The Sun on My Head (O sol na cabeça)
Translated into English by Julia Sanches
The short stories gravitate around the universe of Rocinha. In one of them, the protagonist spends New Year’s Eve in Buzios, a beach close to Rio, but he is originally from the favela. There are mainly male characters with personal dramas that relate to drug trafficking; organized crime and extreme violence, but this can assume very subtle ways.
In one of the stories, a young black man realizes how much people are afraid of him on the street just because of his skin colour. He then decides to follow people in the street just to scare them and eventually enters a mind game with a wealthy white man from a fancy Rio neighbourhood that he starts to stalk. In another story, a young boy disobeys his father and takes his gun without his consent. The father is a very honest man who works as a night security guard and has raised the boy with a strong sense of Christian guilt. The story is called Russian Roulette, and at first sight the reader fears for what might happen to the little boy and his friends - when the boy takes the gun with him when he goes to play with them - but eventually the reader realizes that the protagonist’s real fear is about being caught by his father and all the guilt this brings into their relationship. This is the real roulette.
These are fragile and sensible men who suffer the consequences of violence, but not always in the most obvious way. The author describes it as the neo-favela outlook.
'Mindblowing' - Chico Buarque
‘His writing has exacting standards when it comes to language and composition. Geovani has the gift’ Caetano Veloso
‘The sun’ goes far beyond ‘favela literature’, whatever that may be, and is quite simply great modern literature, period. [...] A great little book, packed with emotion for start to finish, a crazy ride.’ Globo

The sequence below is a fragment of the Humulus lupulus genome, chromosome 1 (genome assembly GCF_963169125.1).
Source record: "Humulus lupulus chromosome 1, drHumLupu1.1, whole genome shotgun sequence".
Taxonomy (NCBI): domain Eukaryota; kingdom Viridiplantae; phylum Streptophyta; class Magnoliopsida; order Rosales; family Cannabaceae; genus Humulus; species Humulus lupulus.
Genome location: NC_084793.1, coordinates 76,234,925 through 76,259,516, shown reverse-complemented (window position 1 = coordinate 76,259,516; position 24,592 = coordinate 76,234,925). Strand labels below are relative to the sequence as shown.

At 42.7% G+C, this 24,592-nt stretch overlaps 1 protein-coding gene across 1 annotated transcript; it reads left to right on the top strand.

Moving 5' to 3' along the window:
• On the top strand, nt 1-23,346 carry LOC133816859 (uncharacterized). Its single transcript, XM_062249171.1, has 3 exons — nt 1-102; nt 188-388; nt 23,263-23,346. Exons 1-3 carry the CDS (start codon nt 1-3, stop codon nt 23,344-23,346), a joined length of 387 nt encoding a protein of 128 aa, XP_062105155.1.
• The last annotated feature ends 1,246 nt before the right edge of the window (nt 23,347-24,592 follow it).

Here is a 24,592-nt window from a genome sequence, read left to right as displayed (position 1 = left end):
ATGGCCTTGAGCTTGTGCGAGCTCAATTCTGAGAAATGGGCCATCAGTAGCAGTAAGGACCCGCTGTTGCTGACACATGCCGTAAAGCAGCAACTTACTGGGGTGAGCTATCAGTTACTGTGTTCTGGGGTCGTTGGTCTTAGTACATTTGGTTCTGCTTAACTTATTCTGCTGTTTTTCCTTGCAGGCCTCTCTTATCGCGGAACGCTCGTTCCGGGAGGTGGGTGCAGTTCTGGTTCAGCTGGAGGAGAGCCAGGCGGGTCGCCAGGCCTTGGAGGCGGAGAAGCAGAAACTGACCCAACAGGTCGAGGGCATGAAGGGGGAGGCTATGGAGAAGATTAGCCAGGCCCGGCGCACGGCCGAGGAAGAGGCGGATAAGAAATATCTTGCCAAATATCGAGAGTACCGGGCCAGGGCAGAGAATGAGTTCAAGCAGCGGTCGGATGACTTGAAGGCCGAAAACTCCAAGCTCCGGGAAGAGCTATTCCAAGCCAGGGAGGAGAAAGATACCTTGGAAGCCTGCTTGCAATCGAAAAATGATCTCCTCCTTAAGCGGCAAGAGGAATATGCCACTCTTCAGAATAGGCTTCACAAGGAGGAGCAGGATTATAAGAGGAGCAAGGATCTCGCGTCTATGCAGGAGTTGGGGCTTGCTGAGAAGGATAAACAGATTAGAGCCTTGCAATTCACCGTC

"Martins's stories evoke the languor and adrenaline of 13 lives . . . He cultivates a sense of place in the slums beyond their oft-chronicled violence and danger . . . These stories conjure the accumulation of experience that molds the young men, charting their synthesis of resignation and defiance." ― New York Times Book Review
"[Martins] walks a difficult tightrope with consummate skill: it renders the everyday brutality of favela life with urgency and sensitivity, without ever lapsing into exploitative voyeurism or fetishistic sentimentalism . . . By flitting between domestic and public settings - between familial tenderness and arbitrary violence - Martins subtly foregrounds his protagonists' loss of innocence, showing just how easily entire lives can go awry." ― Guardian
"Tense, colourful snapshots of the life in these bustling communities, with their heavily armed drug gangs, police oppression and relentless poverty . . . [Martins] riddles his phrases with favela slang, freestyling into hazy existential monologues when his characters succeed in scoring marijuana - a constant preoccupation in the city he describes." ― Observer
"Geovani Martins's The Sun on My Head flies us down to Rio, a city of random violence, constant danger, cruelty, police corruption and utter, breathtaking beauty . this sort-of-miraculous translation by Julia Sanches inhabits its author entirely, speaking with new, vibrant voices that feel like they can only have come direct from him." ― Spectator
"Geovani Martins is an extraordinary writer ... The Sun on My Head is one of the most important imaginings of the devastating inequality that plagues Brazilian society since City of God." ― Misha Glenny